It is not too late for more imaginative and focused analysis to be conducted to benefit data users and the 2010 census planning process. In fact, several additional data sources exist that could support rich analyses of many important topics. At the urging of several panels of the Committee on National Statistics (see, e.g., National Research Council, 1988, 2000a), the Census Bureau for the first time is developing a Master Trace Sample of information from all of the various 2000 census operations for a sample of addresses (processes related specifically to long-form items are not included—see Hill and Machowski, 2003). Once fully completed, this file will support evaluations of specific 2000 operations on enumerations, and it should also enable 2010 planners to query the sample as a means of simulating the likely effects of various procedures being considered for 2010. For example, the Master Trace Sample might be used to evaluate the relationship of the number of enumerator visits to the final status of an enumeration (e.g, household response, proxy response, occupancy status not known), which, in turn, could inform decisions about the optimal number of callbacks to require in nonresponse follow-up in 2010. Developing this database—and working with the research community in order to best use it—should remain a top priority.
Other useful 2000 databases for analysis include the A.C.E. P-sample and E-sample files; the Person Duplication Study files of duplicate enumerations of the census and the E-sample; extracts from the Master Address File; an exact match of census records with the March 2000 Current Population Survey (CPS); and the 2000 Census Public Use Microdata Samples (PUMS) files. Each of these data sets could support important analyses. For example, the Person Duplication Study files could be analyzed to answer such questions as: What were the different types of duplicate enumerations in 2000? Among which population groups and geographic areas were they most likely to occur? What do the results suggest for 2010 research and testing and, specifically, for plans to eliminate duplicates during the actual enumeration? The 2000 PUMS files could be analyzed to answer such questions as: What were the patterns of missing long-form data among population groups and across geographic areas? What would be the effects on distributions of using alternative imputation methods? What do the results suggest for improving response in 2010 or the American Community Survey?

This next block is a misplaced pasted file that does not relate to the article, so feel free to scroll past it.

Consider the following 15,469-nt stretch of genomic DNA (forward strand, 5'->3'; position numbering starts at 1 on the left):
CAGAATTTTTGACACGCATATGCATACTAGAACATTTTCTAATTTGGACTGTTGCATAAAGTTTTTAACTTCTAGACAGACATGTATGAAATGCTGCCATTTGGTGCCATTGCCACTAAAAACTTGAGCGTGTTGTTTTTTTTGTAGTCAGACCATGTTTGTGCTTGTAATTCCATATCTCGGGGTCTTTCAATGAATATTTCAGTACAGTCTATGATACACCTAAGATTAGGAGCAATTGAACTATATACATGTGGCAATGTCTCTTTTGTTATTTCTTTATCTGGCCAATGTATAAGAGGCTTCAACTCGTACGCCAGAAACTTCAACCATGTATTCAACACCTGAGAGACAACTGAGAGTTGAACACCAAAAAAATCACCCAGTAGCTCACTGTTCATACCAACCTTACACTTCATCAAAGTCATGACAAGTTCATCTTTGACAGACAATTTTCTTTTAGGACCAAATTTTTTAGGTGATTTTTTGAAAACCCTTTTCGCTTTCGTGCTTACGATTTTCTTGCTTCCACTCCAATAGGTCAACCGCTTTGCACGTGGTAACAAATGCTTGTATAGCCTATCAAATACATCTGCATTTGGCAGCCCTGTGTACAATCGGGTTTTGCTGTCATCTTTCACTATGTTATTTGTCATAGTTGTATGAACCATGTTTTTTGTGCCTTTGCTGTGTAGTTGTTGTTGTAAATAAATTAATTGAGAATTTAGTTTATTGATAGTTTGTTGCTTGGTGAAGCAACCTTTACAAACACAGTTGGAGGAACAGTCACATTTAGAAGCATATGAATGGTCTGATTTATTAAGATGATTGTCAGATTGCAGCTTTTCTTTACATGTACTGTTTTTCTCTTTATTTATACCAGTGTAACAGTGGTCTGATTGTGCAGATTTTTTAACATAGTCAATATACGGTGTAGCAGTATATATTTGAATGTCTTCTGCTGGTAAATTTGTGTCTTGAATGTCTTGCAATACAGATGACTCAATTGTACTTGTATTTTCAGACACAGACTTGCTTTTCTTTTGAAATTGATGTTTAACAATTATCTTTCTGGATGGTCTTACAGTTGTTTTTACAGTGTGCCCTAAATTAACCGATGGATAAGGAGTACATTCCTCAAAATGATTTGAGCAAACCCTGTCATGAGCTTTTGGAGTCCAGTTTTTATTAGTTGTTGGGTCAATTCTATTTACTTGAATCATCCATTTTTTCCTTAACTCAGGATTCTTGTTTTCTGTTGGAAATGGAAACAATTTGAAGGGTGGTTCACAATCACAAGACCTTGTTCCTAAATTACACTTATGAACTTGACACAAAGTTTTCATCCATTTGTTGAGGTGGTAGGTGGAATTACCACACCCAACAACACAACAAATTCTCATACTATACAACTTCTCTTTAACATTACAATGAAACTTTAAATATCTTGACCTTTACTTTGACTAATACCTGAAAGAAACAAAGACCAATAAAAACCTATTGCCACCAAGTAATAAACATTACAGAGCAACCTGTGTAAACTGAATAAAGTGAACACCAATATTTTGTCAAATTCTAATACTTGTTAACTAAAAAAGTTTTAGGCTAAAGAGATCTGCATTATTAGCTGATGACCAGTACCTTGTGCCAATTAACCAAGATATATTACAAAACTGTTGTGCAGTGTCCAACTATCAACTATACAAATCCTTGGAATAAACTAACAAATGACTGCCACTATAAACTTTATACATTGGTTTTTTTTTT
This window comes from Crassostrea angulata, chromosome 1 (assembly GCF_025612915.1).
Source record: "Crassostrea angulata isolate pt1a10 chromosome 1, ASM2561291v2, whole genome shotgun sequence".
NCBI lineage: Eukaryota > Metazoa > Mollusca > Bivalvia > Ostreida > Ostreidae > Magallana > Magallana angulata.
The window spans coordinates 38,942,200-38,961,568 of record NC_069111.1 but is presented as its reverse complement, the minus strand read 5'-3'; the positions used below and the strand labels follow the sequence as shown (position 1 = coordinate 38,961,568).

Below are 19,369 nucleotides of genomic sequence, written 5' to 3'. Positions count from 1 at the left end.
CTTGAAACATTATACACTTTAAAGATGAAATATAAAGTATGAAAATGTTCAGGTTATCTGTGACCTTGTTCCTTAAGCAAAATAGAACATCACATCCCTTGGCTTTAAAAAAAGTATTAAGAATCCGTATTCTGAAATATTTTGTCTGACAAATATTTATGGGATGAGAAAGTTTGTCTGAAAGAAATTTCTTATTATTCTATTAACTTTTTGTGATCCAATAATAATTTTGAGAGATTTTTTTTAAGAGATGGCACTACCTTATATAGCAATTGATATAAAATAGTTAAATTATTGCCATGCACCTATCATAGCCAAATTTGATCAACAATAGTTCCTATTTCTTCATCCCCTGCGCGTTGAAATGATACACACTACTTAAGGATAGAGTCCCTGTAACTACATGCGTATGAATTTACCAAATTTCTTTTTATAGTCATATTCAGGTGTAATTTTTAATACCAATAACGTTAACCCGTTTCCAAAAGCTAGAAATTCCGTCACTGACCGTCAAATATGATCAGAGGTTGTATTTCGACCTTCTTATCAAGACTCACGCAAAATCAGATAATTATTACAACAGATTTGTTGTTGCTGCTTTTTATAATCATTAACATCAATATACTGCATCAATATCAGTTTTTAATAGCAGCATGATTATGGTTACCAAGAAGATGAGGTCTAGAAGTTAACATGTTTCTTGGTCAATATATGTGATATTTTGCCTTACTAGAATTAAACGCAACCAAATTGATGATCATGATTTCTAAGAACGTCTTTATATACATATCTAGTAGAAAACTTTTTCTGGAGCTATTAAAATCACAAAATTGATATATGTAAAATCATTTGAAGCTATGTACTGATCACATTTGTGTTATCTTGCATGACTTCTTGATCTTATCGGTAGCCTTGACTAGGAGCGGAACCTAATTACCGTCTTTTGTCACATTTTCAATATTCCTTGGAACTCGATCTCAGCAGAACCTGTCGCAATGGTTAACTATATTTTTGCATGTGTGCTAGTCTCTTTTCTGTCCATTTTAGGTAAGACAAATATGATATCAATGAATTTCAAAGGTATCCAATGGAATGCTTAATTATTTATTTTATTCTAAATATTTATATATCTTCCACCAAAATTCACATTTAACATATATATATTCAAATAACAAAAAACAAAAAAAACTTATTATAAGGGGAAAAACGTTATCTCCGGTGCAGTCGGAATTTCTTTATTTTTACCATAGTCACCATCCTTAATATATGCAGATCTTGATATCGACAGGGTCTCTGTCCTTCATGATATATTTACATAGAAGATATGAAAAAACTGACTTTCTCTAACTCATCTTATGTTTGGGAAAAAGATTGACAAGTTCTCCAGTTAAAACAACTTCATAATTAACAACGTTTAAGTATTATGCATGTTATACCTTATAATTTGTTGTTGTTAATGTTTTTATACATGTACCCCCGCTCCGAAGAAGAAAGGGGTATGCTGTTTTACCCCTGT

The census-March CPS exact match file could be used not only to study imputations, but also to investigate possible reporting errors for census (or CPS) items. MAF extracts, perhaps linked to the Master Trace Sample, could be studied to learn more about the factors contributing to duplication.
We understand that resources are limited, yet careful consideration of priority areas for investigation with already-available data from the 2000 census could lead to important research findings for 2010 planning and could further inform users about 2000 census data quality.
Recommendation 9.1: The Census Bureau should mine data sources created during the 2000 census process, such as the A.C.E. data, Person Duplication Studies, extracts from the Master Address File, a match of census records and the March 2000 Current Population Survey, and the Master Trace Sample. Such data can illuminate important outstanding questions about patterns of data quality and factors that may explain them in the 2000 census and suggest areas for research and testing to improve data quality in the 2010 census and the American Community Survey.